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I'm running Sabayon Linux (x86_64).

$ uname -a
Linux qdoe 3.7.0-sabayon #1 SMP Thu Dec 20 07:12:55 UTC 2012 x86_64 Intel(R) Core(TM) i7-3930K CPU @ 3.20GHz GenuineIntel GNU/Linux

I have a HP LaserJet 1100 printer which by default is connected via an 25-pin parallel printer port (DB25). Now, I have a new computer without such a port and I'm not able to directly connect the printer.

Therefore, I bought an USB-to-DB25-connector and tried to install my printer.

USB-to-DB25-connector

But here the trouble starts. In Sabayon or Gentoo, there is a toolbox for HP printers called hplip which is very easy to use: connect printer, detect it with hplip and you are ready to go.

hplip

Now the issue is, that the hplip software does not recognize the printer. Neither via USB nor via parallel port (LPT). The port seems to work though:

# lsusb
(...)
Bus 002 Device 006: ID 067b:2305 Prolific Technology, Inc. PL2305 Parallel Port

I already tried to manually enter the USB address 067b:2305 into hplip - but no success, the printer is not recognized.

What else can I do? Is there some kind of further port-emulation software or any drivers I need in addition to make this port work with my printer?

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I haven't seen such a beast, but it should behave like a paralell port, just probably with a weird name. Try to find out what it is named, and see if you can enter that. Perhaps you'd have to find out exactly what files the tool modifies (perhaps strace helps here) and hack the paralell name's port in. It would be nice if you reported your problems and solution to your distribution to update hplip. –  vonbrand Jan 26 '13 at 6:27

2 Answers 2

http://en.gentoo-wiki.com/wiki/CUPS

If you are using a USB->Parallel adapter, you'll want to do the following:

Add your printer by selecting a different connection type (since usb and parallel will not be listed)
Edit the file /etc/cups/printers.conf
Change the DeviceID line to read: DeviceID = parallel:/dev/usb/lp0
...actually, it looks like the proper line is now: DeviceURI parallel:/dev/usb/lp0 

Note: that it is "parallel:" NOT "usb:" - the USB part is handled by the usb drivers. To CUPS it should show up as a parallel port. CUPS doesn't know to look for USB->Parallel adapters, but if you manually configure it, it will work

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Hi, thanks for your reply. I dont have a /etc/cups/printers.conf file. Creating one, adding that line and restarting cupsd didn't work. –  vertoe May 10 '13 at 17:33

Apparently, hplip does not support USB to parallel adapters - see for example http://www.mail-archive.com/hplip-help@lists.sourceforge.net/msg02858.html

I managed to get a parallel printer connected via a PL2305 adapter like yours to work with CUPS by manually editing the printers.conf file as described by @Sandro kensan - I am looking at the CUPS 'Printer Test Page' right now, so I can confirm that Sandro kensan's method works.

I suspect that the absence of printers.conf on your machine means that you do not have CUPS installed. I recommend you do not attempt to create this entire file from scratch; it consists of much more than a single line.

As for HPLIP - I have been completely unable to get it to recognise my LaserJet 2100 connected via a PL2305. What follows is what I've tried so far, in the hope it saves you some time.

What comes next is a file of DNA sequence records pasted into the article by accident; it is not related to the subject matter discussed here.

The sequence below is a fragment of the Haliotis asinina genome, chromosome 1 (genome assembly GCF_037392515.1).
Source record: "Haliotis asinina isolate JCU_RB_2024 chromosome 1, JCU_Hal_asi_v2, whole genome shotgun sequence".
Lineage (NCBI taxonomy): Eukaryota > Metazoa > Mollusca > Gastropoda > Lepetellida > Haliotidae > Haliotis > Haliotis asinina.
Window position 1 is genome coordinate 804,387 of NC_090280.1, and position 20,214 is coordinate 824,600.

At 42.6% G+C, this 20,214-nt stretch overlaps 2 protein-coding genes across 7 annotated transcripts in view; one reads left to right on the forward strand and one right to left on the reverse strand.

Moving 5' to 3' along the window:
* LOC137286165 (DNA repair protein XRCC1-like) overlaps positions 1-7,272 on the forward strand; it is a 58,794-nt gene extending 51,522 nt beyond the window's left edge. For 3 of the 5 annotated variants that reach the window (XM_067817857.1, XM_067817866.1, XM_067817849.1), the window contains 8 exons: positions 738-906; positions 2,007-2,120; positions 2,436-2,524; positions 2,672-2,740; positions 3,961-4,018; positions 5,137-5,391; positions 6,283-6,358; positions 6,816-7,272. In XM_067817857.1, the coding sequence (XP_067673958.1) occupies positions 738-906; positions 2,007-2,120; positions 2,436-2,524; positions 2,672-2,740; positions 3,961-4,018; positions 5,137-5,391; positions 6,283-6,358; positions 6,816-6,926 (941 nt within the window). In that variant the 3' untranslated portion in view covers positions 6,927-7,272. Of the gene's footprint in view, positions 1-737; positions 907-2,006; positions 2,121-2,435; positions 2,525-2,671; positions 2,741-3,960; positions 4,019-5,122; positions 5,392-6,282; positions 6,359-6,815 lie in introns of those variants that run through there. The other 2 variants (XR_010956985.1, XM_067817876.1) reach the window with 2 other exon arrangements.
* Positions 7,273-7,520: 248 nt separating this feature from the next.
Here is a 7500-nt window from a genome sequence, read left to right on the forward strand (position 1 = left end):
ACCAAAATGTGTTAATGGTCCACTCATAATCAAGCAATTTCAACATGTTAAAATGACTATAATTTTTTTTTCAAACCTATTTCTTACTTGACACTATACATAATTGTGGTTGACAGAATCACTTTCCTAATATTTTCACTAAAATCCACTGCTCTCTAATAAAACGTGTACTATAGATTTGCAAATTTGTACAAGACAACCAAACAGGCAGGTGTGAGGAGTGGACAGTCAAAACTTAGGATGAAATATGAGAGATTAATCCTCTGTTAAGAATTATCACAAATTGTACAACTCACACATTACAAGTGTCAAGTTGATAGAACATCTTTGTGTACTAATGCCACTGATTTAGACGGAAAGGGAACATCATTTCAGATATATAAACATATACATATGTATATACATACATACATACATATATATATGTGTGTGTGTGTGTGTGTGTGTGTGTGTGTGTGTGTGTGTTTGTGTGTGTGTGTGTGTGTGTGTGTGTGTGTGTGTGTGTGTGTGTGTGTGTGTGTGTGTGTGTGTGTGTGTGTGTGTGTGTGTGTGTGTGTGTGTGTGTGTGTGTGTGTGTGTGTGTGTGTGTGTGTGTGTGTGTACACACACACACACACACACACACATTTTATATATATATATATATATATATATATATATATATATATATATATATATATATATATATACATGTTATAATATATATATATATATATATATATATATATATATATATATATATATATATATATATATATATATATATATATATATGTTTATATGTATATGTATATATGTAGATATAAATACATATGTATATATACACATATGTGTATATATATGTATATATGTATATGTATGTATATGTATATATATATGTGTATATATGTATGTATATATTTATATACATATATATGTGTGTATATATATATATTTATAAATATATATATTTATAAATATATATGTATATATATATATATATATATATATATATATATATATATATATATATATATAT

Firstly, I tried specifying the USB bus:device numbers of the PL2305 to hp-setup's command line. That results in hp-setup walking the entire USB device tree, at times reading data from USB devices then closing them again, then finally outputting

error: No device selected/specified or that supports this functionality.

and exiting with nonzero status. I suspect it was sniffing each device to see whether it smelt like an HP printer, deciding none were, and giving up.

Secondly, I tried to set the printer up as a parallel printer. Comments elsewhere online said this would not work but as USB had already failed I decided to try it.

The first problem you encounter with this approach is that hp-setup wants to scan rather than be told the device node to use. To defeat this, you have to run it from the command line and supply the device node as an argument.

The next problem is that hp-setup only recognises the command-line argument as a parallel port device node (as opposed, for example, to a USB bus:device ID) if it is in the form /dev/partport[0-9]. I defeated that by doing:

sudo ln -s /dev/usb/lp1 /dev/parport1

That could be made persistent using a custom udev rule, but it's an ugly hack.

The next problem is that the HPLIP tools then (rightly) assume that /dev/parport1 is an lp device, and issue parallel-specific ioctls such as PPGETMODES on it. The kernel driver for the PL2305 is not 'parallel-ish' enough to understand these, so returns an error code, which causes the HPLIP tools to skip that device node, in the process outputting more cryptic/useless diagnostics such as:

Invalid device URI

As far as I can tell, HPLIP wants to see either:

  1. A USB device which is an HP brand printer (not a adaptor/bridge behind which sits a printer); or
  2. An 'lp'-like device node representing a parallel port, which supports all of the parallel-specific ioctls.

The /dev/usb/lp[0-9] device nodes we get when we plug in our PL2305s are neither of these, and HPLIP can't handle them itself, and is inflexible such that it supplies no way I can see for you to force it to Do The Right Thing.

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